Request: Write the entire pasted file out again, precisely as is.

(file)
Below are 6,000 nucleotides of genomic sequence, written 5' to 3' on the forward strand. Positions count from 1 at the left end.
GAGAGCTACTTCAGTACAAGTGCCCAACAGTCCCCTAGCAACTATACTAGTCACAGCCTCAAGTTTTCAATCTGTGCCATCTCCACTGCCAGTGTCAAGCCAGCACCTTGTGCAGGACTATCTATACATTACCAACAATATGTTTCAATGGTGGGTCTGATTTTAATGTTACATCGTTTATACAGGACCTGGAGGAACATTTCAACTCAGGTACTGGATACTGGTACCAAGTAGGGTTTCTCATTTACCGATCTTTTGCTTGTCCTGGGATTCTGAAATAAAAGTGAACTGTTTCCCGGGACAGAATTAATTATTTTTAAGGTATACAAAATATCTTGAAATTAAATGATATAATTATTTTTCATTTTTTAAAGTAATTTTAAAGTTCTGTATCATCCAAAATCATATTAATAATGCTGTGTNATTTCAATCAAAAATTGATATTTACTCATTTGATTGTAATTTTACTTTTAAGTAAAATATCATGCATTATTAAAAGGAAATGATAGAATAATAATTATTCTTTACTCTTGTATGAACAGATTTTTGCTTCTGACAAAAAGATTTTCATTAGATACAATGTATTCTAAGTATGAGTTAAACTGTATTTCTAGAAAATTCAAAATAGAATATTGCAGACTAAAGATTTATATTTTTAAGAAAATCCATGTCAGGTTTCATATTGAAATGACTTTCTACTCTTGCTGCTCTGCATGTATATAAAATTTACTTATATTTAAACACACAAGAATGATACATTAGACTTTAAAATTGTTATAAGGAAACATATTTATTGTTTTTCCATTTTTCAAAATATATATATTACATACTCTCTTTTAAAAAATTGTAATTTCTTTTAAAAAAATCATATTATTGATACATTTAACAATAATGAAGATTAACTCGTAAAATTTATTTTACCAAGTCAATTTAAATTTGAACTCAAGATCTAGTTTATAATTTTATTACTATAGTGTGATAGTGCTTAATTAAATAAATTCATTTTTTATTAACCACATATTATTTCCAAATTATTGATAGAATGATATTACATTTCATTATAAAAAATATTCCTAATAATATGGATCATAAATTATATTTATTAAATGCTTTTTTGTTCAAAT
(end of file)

Below are 6,000 nucleotides of genomic sequence, written 5' to 3' on the forward strand. Positions count from 1 at the left end.
GAGAGCTACTTCAGTACAAGTGCCCAACAGTCCCCTAGCAACTATACTAGTCACAGCCTCAAGTTTTCAATCTGTGCCATCTCCACTGCCAGTGTCAAGCCAGCACCTTGTGCAGGACTATCTATACATTACCAACAATATGTTTCAATGGTGGGTCTGATTTTAATGTTACATCGTTTATACAGGACCTGGAGGAACATTTCAACTCAGGTACTGGATACTGGTACCAAGTAGGGTTTCTCATTTACCGATCTTTTGCTTGTCCTGGGATTCTGAAATAAAAGTGAACTGTTTCCCGGGACAGAATTAATTATTTTTAAGGTATACAAAATATCTTGAAATTAAATGATATAATTATTTTTCATTTTTTAAAGTAATTTTAAAGTTCTGTATCATCCAAAATCATATTAATAATGCTGTGTNATTTCAATCAAAAATTGATATTTACTCATTTGATTGTAATTTTACTTTTAAGTAAAATATCATGCATTATTAAAAGGAAATGATAGAATAATAATTATTCTTTACTCTTGTATGAACAGATTTTTGCTTCTGACAAAAAGATTTTCATTAGATACAATGTATTCTAAGTATGAGTTAAACTGTATTTCTAGAAAATTCAAAATAGAATATTGCAGACTAAAGATTTATATTTTTAAGAAAATCCATGTCAGGTTTCATATTGAAATGACTTTCTACTCTTGCTGCTCTGCATGTATATAAAATTTACTTATATTTAAACACACAAGAATGATACATTAGACTTTAAAATTGTTATAAGGAAACATATTTATTGTTTTTCCATTTTTCAAAATATATATATTACATACTCTCTTTTAAAAAATTGTAATTTCTTTTAAAAAAATCATATTATTGATACATTTAACAATAATGAAGATTAACTCGTAAAATTTATTTTACCAAGTCAATTTAAATTTGAACTCAAGATCTAGTTTATAATTTTATTACTATAGTGTGATAGTGCTTAATTAAATAAATTCATTTTTTATTAACCACATATTATTTCCAAATTATTGATAGAATGATATTACATTTCATTATAAAAAATATTCCTAATAATATGGATCATAAATTATATTTATTAAATGCTTTTTTGTTCAAAT